On Thursday, thousands of Tea Partiers marked Tax Day by trekking to Washington to protest
. It was the usual stuff. The TPers complained about taxes
. They carried signs showing Nancy Pelosi in a toilet
. They compared the media
-- except for Fox News -- to Pravda. One placard depicted President Barack Obama as a vampire sucking blood
out of the Statue of Liberty. Another made this cogent argument
: "Having Gov't Manage Your Healthcare Is Like Having Michael Vick Watch Your Dog." One sign was blunt
: "Go Back To Kenya."
"Saturday Night Live" has-been Victoria Jackson led the crowd in a song, "There's a Communist Living in the White House."
Sticking to that theme, one Tea Partier held up a sign depicting Sen. Joseph McCarthy next to Obama with one word on it: "Vindicated
." And Tea Partiers, while expressing their outrage and anger, fretted
that their rally was being infiltrated by outside provocateurs trying to make them look like a bunch of racist nuts.
In other words, same old same old. But the extremism of the Tea Partiers will be far eclipsed on Monday when another band of American patriots rides into town to demonstrate against the government.
On April 19, an assortment of gun-rights groups will mount the Second Amendment March at the grounds of the Washington Monument. On the Web site for the march, its founder, Skip Coryell, calls it a "peaceful" event. But these folks, as the Violence Policy Center
points out in a new report
, are pushing a virulent strain of anti-government extremism that certainly could drive a body to take violent action.
Last month in an article
for Human Events, a conservative magazine, Coryell noted that one aim of the march is to imply the threat of violence:
My question to everyone reading this article is this: "For you, as an individual, when do you draw your saber? When do you say "Yes, I am willing to rise up and overthrow an oppressive, totalitarian government?"
Is it when the government takes away your private business?
Is it when the government rigs elections?
Is it when the government imposes martial law?
Is it when the government takes away your firearms?
Now, don't get me wrong. I'm not advocating the immediate use of force against the government. It isn't time, and hopefully that time will never come. But one thing is certain: "Now is the time to rattle your sabers." If not now, then when?
... I understand that sounds harsh, but these are harsh times. ...
I hear the clank of metal on metal getting closer, but that's not enough. The politicians have to hear it too. They have to hear it, and they have to believe it.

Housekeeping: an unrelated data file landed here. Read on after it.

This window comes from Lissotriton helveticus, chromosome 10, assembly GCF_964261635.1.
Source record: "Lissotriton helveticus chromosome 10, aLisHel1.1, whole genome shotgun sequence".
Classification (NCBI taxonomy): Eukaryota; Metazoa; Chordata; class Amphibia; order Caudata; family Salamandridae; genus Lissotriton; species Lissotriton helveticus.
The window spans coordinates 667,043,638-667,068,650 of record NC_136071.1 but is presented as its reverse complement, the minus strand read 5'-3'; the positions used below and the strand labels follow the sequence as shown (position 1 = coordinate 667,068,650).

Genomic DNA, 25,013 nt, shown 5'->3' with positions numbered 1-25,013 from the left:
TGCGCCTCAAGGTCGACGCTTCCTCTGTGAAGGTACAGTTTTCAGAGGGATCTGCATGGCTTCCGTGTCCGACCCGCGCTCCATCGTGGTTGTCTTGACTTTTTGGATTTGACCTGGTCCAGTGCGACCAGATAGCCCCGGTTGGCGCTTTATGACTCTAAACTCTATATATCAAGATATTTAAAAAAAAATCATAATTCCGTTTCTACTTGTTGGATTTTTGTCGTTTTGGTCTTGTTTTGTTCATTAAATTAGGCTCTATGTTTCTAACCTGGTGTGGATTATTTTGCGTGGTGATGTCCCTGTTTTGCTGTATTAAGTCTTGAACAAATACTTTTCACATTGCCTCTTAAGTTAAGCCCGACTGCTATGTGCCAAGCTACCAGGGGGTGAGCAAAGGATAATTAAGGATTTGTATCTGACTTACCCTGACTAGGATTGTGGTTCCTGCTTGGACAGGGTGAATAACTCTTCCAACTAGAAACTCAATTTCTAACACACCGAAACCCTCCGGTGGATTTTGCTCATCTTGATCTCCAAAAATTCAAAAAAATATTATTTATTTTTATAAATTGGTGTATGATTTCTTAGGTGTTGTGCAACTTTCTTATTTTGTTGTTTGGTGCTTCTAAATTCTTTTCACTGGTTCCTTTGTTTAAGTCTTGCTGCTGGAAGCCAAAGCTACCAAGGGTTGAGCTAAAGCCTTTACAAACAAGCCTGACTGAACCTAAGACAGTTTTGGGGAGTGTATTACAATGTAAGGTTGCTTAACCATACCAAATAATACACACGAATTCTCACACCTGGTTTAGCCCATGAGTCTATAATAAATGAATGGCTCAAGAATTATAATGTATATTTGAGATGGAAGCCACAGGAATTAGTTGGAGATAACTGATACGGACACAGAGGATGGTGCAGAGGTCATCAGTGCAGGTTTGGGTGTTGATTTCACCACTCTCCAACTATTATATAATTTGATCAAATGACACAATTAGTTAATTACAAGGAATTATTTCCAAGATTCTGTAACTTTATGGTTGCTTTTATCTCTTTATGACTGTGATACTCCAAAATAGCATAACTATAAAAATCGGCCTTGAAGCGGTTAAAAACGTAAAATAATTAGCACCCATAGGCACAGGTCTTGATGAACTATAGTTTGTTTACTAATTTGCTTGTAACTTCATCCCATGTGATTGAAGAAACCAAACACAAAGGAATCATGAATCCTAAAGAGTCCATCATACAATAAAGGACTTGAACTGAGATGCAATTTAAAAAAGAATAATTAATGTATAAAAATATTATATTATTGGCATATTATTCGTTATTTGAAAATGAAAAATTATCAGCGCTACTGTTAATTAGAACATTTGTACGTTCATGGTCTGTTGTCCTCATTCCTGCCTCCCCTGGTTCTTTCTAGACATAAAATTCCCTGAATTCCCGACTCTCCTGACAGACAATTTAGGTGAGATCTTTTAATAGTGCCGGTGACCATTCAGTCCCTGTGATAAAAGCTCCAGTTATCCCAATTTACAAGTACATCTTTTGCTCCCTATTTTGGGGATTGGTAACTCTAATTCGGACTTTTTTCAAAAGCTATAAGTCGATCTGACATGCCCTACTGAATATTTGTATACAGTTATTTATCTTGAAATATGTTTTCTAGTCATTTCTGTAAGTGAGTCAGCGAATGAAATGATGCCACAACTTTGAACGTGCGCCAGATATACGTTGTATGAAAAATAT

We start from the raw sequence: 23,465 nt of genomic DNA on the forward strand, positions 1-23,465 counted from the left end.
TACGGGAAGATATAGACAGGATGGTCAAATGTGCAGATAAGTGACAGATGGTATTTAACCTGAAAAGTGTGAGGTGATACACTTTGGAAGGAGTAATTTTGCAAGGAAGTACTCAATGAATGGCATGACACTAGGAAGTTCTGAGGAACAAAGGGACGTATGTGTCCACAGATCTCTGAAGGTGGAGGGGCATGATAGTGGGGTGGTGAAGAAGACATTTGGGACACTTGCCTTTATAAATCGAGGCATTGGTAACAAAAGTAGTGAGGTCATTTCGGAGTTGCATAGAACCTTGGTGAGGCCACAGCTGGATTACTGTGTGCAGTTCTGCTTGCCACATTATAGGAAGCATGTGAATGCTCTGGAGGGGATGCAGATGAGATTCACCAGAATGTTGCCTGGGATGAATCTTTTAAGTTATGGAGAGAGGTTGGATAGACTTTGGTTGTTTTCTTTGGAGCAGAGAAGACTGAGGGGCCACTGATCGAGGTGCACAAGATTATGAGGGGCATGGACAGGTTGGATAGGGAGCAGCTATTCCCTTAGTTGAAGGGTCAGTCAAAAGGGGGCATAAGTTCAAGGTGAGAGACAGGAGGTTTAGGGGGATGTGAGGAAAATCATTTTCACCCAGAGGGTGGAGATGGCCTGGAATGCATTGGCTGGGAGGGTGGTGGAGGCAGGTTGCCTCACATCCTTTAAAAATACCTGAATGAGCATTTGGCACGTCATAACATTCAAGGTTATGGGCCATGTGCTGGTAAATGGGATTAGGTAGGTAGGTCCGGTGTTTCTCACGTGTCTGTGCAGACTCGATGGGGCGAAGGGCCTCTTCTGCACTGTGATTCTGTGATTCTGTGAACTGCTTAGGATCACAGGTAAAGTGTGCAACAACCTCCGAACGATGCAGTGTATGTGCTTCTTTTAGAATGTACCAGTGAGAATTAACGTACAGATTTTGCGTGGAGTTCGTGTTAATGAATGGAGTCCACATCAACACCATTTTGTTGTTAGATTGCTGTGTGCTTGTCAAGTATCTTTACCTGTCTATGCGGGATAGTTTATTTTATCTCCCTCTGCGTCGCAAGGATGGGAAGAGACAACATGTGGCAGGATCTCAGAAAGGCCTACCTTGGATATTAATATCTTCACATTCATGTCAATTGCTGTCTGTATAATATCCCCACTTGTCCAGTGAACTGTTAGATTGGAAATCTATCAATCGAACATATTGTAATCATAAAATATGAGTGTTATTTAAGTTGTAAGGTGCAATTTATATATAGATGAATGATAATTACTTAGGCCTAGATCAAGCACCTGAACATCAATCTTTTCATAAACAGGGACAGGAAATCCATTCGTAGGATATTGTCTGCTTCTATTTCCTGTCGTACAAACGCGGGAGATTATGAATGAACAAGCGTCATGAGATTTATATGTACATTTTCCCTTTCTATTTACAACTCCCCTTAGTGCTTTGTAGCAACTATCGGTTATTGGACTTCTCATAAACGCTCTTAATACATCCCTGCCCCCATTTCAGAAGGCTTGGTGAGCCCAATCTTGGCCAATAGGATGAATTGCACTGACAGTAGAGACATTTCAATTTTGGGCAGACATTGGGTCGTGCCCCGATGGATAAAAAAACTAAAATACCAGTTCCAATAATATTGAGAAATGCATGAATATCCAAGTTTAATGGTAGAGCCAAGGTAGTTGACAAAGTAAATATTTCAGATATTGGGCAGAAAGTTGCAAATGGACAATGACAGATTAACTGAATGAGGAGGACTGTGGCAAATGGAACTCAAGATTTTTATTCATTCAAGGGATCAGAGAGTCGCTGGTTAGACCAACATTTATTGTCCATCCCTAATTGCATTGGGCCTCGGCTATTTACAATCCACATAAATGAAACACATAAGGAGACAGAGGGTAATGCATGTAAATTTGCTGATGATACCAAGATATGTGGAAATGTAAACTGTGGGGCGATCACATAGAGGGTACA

Come and support me at the Second Amendment March on April 19th on the Washington Monument grounds. Let's rattle some sabers and show the government we're still here.
Notice that Coryell says he's not advocating the immediate
use of force against the government. That sure makes it sound like he's revving up the gun-rights troops for possible rebellion down the road.
At the march, he will be in good company. One scheduled speaker for the rally is Larry Pratt, the executive director of Gun Owners of America. In 1992, Pratt participated in a Colorado meeting
of neo-Nazis and self-proclaimed Christian patriots that marked the birth of the modern militia movement. Another speaker at this pro-gun hoe-down will be Sheriff Richard Mack, who states on his Web site
that the "greatest threat we face today is not terrorists; it is our own federal government. If America is conquered or ruined it will be from within, not
a foreign enemy."
And the Oath Keepers
are sponsoring the march. This is a group of right-wingers -- many of whom serve in the military or police forces -- who pledge to disobey what they regard as "unconstitutional" orders from an increasingly repressive government. Their view of the government is rather dark. They vow not to "obey any order to blockade American cities, thus turning them into giant concentration camps" and not to "obey any order to force American citizens into any form of detention camps." As if the Obama administration is on the verge of declaring martial law and rounding up the citizenry.
Put this all together -- saber rattlng, militia fomenting, demonizing government -- and you have a brew of far-right paranoia mixed with guns. When have we seen this before? Oh yeah, Timothy McVeigh and the 1995 Oklahoma City bombing. And here's the kicker: This pro-gun march will happen on the 15th anniversary of the Oklahoma bombing. This is not insensitivity; it's a message.
Though it is not officially sponsoring the march, the National Rifle Association, the big shot of the gun lobby, has been promoting the event -- and, thus, helping to spread this over-the-top anti-government sentiment. As the Violence Policy Center notes,
The gun lobby is once again embracing -- and equally important, validating -- the anti-government rhetoric being offered by activists that range from Tea Party members, through pro-gun advocates, to members of the militia movement.
And as was the case with Timothy McVeigh, the risk lies not so much with the organized members of these groups, but with the "lone wolves" who not only embrace their rhetoric, but are willing to act on it with violence.
That's right. When people are blasting the federal government as tyrannical, suggesting that government-imposed concentration camps are around the corner, encouraging people to threaten the government with force, or comparing the president to the Nazis
and accusing him of being a secret Kenyan-born Muslim imposing socialism on the United States, they are setting the stage for violence. The Tea Partiers are extreme in their hatred of the Obama administration, but these gun-rights radicals are downright dangerous. They talk of insurrection -- and they do have guns.
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